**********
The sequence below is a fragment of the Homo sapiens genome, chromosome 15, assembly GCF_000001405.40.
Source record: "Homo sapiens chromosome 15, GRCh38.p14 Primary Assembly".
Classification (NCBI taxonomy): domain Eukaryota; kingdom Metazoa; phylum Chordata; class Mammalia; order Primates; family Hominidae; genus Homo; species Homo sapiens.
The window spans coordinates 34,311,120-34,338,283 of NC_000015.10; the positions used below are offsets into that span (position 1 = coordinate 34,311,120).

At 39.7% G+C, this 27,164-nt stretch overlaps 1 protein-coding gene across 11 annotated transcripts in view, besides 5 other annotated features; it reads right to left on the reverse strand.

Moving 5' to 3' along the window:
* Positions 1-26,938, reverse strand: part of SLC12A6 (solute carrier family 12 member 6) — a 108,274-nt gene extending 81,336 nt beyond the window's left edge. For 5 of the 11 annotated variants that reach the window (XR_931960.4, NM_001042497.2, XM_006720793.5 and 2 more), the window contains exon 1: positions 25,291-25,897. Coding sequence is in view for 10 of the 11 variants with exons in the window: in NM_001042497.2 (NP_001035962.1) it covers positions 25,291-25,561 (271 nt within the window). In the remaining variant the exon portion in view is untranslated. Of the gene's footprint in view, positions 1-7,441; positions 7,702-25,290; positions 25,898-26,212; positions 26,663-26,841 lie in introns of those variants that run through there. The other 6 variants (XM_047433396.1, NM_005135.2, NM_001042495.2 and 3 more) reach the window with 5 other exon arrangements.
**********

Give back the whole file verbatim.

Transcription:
The sequence below is a fragment of the Homo sapiens genome, chromosome 15, assembly GCF_000001405.40.
Source record: "Homo sapiens chromosome 15, GRCh38.p14 Primary Assembly".
Classification (NCBI taxonomy): domain Eukaryota; kingdom Metazoa; phylum Chordata; class Mammalia; order Primates; family Hominidae; genus Homo; species Homo sapiens.
The window spans coordinates 34,311,120-34,338,283 of NC_000015.10; the positions used below are offsets into that span (position 1 = coordinate 34,311,120).

At 39.7% G+C, this 27,164-nt stretch overlaps 1 protein-coding gene across 11 annotated transcripts in view, besides 5 other annotated features; it reads right to left on the reverse strand.

Moving 5' to 3' along the window:
* Positions 1-26,938, reverse strand: part of SLC12A6 (solute carrier family 12 member 6) — a 108,274-nt gene extending 81,336 nt beyond the window's left edge. For 5 of the 11 annotated variants that reach the window (XR_931960.4, NM_001042497.2, XM_006720793.5 and 2 more), the window contains exon 1: positions 25,291-25,897. Coding sequence is in view for 10 of the 11 variants with exons in the window: in NM_001042497.2 (NP_001035962.1) it covers positions 25,291-25,561 (271 nt within the window). In the remaining variant the exon portion in view is untranslated. Of the gene's footprint in view, positions 1-7,441; positions 7,702-25,290; positions 25,898-26,212; positions 26,663-26,841 lie in introns of those variants that run through there. The other 6 variants (XM_047433396.1, NM_005135.2, NM_001042495.2 and 3 more) reach the window with 5 other exon arrangements.